Containers-as-a-Service and Managed Hosted Service For Cloud Operators

OpenStack Summit in Vancouver presented several intriguing software demonstrations, with the most peculiar presentation featuring an opportunity for cloud operators to use Containers-as-a-Service.

These containers as a managed hosted service are called Magnum. We are talking about multi-tenant Containers-as-a-Service that are specially designed for OpenStack, which on the other hand combines Flannel, OpenStack, Kubernetes, and Docker. The aim was to come up with a containers solution, which is able to work just like any other OpenStack service. Naturally, Magnum’s purpose isn’t to give a slightly improved container, but rather to make it possible for current container tools and technology to work with existing OpenStack services.

Magnum comes with a choice to manage and deploy containers (Container Orchestration Engines) as special arrangements referred to as the “bays.” For the time being, Magnum uses both Kubernetes and Swarm for clustering. When it comes to the requirements of the modular architecture, you can easily switch and unplug if necessary. Containers and cloud are based on a premise of service interconnection, which inevitably leads to the standardization process of required parts. This is the main reason how Magnum got its distinctive name in the cloud industry. At one point, both car and gun manufacturers simply had to evolve from time-consuming handcrafting to the more advanced assembling and standardization of parts. This is how Magnum the gun and now Magnum containers-as-a-service were born.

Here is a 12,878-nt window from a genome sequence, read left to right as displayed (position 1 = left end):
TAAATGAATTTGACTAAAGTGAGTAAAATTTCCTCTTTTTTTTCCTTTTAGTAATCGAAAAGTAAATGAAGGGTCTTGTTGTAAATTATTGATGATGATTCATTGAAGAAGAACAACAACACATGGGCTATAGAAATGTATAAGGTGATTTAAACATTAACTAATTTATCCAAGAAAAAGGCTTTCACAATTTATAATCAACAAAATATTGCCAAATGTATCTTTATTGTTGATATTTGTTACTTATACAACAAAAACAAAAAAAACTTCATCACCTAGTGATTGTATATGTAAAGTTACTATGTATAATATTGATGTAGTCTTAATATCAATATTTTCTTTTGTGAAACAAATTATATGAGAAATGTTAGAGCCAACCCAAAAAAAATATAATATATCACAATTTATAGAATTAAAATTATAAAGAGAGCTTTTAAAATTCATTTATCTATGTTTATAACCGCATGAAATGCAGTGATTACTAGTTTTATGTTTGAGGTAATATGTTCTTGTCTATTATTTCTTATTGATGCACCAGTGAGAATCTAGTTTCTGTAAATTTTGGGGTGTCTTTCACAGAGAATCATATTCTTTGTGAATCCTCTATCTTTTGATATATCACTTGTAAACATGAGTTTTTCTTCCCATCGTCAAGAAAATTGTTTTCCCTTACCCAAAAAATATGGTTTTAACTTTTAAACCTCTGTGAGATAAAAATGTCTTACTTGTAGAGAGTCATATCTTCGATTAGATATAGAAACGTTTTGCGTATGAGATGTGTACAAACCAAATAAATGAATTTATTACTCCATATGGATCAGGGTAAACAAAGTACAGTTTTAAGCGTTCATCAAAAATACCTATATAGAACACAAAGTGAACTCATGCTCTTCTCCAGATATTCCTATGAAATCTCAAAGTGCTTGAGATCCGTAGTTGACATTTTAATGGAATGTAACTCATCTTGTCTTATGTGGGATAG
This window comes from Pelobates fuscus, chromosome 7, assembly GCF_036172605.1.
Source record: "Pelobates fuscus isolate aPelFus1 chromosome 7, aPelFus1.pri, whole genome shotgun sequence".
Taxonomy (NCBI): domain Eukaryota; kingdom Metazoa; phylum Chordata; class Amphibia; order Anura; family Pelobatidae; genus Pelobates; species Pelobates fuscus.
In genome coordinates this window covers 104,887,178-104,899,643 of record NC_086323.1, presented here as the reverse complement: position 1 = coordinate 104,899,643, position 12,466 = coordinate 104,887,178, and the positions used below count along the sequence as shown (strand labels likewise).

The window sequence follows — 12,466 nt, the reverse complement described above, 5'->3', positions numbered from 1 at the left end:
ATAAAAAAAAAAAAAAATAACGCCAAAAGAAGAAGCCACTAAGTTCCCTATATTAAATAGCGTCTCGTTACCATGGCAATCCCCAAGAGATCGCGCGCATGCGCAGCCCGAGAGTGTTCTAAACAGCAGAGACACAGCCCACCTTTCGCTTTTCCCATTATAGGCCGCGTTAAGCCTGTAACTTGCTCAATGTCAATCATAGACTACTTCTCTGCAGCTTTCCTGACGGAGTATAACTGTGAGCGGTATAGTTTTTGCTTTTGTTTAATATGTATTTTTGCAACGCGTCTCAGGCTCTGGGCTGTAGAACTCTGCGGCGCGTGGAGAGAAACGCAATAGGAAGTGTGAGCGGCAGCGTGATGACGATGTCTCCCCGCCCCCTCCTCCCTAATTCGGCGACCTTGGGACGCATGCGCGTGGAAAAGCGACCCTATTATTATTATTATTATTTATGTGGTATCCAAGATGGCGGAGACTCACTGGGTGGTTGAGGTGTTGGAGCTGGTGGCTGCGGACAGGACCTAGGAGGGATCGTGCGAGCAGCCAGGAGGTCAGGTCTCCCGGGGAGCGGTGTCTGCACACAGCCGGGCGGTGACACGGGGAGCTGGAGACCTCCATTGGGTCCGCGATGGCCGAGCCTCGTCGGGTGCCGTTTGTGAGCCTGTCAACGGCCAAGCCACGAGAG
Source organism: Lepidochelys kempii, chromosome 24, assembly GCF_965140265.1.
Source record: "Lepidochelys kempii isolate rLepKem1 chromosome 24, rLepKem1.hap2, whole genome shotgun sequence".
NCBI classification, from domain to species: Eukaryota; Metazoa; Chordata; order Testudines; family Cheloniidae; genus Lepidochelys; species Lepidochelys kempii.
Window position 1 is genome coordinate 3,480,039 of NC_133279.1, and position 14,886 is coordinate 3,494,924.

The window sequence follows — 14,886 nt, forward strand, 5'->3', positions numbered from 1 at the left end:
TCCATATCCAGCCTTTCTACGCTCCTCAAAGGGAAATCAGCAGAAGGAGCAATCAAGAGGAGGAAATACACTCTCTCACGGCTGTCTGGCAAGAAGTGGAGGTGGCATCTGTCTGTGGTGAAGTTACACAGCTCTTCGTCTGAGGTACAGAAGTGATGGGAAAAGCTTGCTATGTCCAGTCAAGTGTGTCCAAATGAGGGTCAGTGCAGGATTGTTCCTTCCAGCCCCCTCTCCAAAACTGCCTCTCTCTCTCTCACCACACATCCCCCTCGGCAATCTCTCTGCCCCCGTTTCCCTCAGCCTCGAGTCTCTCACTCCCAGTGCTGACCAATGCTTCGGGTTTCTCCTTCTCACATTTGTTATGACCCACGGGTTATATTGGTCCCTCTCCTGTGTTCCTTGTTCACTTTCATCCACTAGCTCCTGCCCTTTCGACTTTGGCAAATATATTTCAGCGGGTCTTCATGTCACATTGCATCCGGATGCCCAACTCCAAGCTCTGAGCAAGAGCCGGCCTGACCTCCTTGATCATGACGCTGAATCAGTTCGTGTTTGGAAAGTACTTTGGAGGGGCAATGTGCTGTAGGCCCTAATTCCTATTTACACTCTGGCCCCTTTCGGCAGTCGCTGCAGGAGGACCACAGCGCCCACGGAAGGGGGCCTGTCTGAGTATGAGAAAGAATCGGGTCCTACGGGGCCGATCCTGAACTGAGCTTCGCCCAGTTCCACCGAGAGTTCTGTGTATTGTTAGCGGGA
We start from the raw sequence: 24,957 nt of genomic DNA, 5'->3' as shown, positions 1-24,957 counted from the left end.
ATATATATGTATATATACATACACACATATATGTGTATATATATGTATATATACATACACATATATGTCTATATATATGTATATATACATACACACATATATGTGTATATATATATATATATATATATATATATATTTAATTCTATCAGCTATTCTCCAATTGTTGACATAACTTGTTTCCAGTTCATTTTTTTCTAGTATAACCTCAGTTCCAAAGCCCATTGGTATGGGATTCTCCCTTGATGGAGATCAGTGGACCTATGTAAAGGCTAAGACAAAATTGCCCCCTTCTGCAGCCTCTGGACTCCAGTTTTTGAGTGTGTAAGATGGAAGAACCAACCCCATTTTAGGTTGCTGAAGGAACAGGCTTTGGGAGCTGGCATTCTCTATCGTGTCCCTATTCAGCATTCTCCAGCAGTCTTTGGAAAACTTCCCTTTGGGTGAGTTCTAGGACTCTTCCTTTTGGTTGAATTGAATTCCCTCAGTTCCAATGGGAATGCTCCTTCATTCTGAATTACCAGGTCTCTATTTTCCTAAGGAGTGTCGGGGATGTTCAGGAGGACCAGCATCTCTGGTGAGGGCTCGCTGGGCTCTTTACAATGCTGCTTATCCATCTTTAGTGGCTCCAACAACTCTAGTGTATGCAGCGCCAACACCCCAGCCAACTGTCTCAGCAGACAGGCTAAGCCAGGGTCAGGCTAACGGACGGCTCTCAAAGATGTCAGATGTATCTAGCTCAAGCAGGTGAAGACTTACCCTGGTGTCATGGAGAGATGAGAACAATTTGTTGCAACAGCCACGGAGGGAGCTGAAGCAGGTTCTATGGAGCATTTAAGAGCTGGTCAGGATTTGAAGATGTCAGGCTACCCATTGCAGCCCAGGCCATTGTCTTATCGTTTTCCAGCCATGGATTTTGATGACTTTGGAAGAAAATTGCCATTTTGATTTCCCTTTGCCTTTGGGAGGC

Nowadays, production speed is everything. Containers and standardized images have become the must have and used in the modern cloud architecture. It goes without saying that this approach is making the lives of cloud developers much easier and simpler. Some cloud experts believe that the containers “revolution” will do the same regarding improved efficiency as what the virtualization process was able to do back in the 2000s.

In order to reach the “virtualization success standards,” the containers themselves will have to solve some of the existing problems first. One of them is the so-called “environmental drift.” When it comes to complex apps, very often the deployment into the production environment simply failed to work. How can containers help fix the “environmental drift?” Well, containers help you move around smaller components, thus help you improve your overall operational efficiency. When you have to deal with hundreds of complex apps this option can be a true lifesaver.

However, it would be wrong to expect that containers can be a convenient replacement for virtualization. You can’t expect them to be used as a security barrier. Meaning, you really have to know what you’re doing when arranging them. At the moment, Magnum is quite an active and a diverse project with more than 2,000 patch sets and 100,000 code lines submitted by 20 company contributors. The main objective for the OpenStack Containers Team has always been the same and that is to ensure the flawless functionality for the cloud users.

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